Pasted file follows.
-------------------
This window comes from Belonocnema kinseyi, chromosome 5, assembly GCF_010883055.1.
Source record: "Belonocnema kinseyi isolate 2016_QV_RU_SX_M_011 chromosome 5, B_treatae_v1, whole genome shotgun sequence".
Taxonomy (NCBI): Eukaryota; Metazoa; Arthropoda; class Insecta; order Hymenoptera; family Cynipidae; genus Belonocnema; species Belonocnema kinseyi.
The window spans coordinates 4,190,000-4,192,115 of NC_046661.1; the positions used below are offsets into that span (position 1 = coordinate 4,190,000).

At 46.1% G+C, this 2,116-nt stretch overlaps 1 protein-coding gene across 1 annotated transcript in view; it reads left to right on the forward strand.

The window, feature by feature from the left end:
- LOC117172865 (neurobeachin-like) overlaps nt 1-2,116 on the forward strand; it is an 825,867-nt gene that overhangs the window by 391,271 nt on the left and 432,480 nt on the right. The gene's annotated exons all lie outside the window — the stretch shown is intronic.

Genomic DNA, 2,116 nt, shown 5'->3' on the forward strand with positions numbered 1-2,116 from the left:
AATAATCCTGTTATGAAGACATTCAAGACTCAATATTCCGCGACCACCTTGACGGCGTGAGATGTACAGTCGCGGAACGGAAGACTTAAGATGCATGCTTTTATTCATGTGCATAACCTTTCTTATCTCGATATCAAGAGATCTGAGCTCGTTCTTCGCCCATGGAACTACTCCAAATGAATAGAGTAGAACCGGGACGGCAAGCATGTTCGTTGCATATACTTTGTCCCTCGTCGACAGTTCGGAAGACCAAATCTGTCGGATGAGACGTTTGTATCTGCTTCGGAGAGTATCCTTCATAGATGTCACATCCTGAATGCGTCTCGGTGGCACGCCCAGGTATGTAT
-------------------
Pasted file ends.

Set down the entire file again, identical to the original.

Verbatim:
This window comes from Belonocnema kinseyi, chromosome 5, assembly GCF_010883055.1.
Source record: "Belonocnema kinseyi isolate 2016_QV_RU_SX_M_011 chromosome 5, B_treatae_v1, whole genome shotgun sequence".
Taxonomy (NCBI): Eukaryota; Metazoa; Arthropoda; class Insecta; order Hymenoptera; family Cynipidae; genus Belonocnema; species Belonocnema kinseyi.
The window spans coordinates 4,190,000-4,192,115 of NC_046661.1; the positions used below are offsets into that span (position 1 = coordinate 4,190,000).

At 46.1% G+C, this 2,116-nt stretch overlaps 1 protein-coding gene across 1 annotated transcript in view; it reads left to right on the forward strand.

The window, feature by feature from the left end:
- LOC117172865 (neurobeachin-like) overlaps nt 1-2,116 on the forward strand; it is an 825,867-nt gene that overhangs the window by 391,271 nt on the left and 432,480 nt on the right. The gene's annotated exons all lie outside the window — the stretch shown is intronic.

Genomic DNA, 2,116 nt, shown 5'->3' on the forward strand with positions numbered 1-2,116 from the left:
AATAATCCTGTTATGAAGACATTCAAGACTCAATATTCCGCGACCACCTTGACGGCGTGAGATGTACAGTCGCGGAACGGAAGACTTAAGATGCATGCTTTTATTCATGTGCATAACCTTTCTTATCTCGATATCAAGAGATCTGAGCTCGTTCTTCGCCCATGGAACTACTCCAAATGAATAGAGTAGAACCGGGACGGCAAGCATGTTCGTTGCATATACTTTGTCCCTCGTCGACAGTTCGGAAGACCAAATCTGTCGGATGAGACGTTTGTATCTGCTTCGGAGAGTATCCTTCATAGATGTCACATCCTGAATGCGTCTCGGTGGCACGCCCAGGTATGTAT